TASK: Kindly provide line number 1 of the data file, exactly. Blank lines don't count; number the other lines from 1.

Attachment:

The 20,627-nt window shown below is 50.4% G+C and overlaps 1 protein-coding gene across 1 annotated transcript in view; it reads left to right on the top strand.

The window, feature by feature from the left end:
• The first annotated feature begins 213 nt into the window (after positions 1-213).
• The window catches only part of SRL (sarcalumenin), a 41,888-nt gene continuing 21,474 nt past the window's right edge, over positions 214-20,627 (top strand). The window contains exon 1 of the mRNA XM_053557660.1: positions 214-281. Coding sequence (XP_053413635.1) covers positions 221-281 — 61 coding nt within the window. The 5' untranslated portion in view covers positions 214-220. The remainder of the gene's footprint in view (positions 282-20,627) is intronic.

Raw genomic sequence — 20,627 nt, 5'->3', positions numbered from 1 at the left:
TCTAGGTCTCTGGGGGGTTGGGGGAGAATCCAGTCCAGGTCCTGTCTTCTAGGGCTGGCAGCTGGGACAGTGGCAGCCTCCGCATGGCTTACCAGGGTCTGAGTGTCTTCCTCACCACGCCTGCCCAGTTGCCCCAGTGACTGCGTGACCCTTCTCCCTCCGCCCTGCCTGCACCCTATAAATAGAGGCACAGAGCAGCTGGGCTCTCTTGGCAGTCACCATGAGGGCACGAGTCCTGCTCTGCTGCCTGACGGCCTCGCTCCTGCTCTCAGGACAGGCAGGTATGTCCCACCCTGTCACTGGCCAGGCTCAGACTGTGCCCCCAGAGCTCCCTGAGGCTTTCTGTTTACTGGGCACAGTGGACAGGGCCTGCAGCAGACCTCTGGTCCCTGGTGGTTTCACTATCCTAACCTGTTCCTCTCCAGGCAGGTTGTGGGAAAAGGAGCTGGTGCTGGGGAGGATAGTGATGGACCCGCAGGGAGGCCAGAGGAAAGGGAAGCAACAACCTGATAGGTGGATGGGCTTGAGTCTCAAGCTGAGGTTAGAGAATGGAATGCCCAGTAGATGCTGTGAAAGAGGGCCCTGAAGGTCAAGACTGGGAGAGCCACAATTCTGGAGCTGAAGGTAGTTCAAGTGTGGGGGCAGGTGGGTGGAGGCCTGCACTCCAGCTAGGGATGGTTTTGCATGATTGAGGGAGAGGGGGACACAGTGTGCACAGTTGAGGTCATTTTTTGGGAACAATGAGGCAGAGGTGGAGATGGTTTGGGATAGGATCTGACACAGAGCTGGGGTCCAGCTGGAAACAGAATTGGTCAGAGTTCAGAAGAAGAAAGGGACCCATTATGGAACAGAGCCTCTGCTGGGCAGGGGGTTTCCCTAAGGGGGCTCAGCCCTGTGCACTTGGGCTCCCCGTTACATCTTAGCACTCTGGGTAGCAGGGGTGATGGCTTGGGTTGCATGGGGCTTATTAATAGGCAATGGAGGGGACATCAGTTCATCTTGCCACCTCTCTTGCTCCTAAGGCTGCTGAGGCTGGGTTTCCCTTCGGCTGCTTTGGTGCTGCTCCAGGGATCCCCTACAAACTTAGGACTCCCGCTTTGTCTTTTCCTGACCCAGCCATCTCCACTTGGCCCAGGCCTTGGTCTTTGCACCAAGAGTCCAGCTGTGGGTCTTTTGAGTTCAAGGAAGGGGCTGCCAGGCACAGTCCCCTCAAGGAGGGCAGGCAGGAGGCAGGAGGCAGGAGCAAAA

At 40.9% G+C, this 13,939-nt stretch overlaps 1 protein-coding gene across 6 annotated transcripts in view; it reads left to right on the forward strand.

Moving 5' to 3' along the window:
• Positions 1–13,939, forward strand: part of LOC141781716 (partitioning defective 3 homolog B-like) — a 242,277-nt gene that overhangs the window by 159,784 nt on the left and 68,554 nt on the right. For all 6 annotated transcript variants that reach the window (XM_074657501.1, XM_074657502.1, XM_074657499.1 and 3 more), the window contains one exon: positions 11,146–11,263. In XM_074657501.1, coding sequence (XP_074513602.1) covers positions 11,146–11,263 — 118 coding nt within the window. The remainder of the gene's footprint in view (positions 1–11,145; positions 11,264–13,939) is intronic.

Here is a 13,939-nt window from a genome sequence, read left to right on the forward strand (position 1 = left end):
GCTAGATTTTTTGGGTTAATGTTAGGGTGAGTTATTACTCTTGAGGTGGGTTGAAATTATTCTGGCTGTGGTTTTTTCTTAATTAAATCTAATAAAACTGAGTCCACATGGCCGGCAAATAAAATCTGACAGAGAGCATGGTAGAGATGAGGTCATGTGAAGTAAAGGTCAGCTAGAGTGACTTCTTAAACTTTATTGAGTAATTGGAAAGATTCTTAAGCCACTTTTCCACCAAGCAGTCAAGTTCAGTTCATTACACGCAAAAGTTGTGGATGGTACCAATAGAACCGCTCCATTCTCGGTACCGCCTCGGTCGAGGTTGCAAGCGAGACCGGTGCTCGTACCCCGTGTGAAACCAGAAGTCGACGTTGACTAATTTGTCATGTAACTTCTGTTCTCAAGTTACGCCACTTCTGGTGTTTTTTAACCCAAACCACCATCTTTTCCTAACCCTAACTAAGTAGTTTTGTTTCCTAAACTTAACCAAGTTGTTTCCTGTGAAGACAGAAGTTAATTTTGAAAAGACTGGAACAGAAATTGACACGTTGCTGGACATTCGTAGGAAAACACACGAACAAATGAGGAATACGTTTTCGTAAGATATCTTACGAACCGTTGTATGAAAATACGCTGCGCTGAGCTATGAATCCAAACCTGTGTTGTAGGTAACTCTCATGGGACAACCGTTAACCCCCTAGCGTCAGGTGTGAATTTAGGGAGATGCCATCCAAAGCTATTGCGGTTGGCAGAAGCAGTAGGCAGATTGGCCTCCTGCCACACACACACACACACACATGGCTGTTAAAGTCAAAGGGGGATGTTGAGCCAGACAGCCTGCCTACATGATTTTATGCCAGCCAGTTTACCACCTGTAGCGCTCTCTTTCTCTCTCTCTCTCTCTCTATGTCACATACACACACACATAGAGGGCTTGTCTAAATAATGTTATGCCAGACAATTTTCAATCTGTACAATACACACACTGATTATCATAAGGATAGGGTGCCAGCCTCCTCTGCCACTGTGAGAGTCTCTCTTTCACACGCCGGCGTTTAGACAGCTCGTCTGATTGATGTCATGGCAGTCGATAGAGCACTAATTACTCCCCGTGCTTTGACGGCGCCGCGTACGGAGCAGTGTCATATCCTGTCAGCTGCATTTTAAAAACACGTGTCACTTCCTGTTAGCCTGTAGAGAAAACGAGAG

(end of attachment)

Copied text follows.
The 20,627-nt window shown below is 50.4% G+C and overlaps 1 protein-coding gene across 1 annotated transcript in view; it reads left to right on the top strand.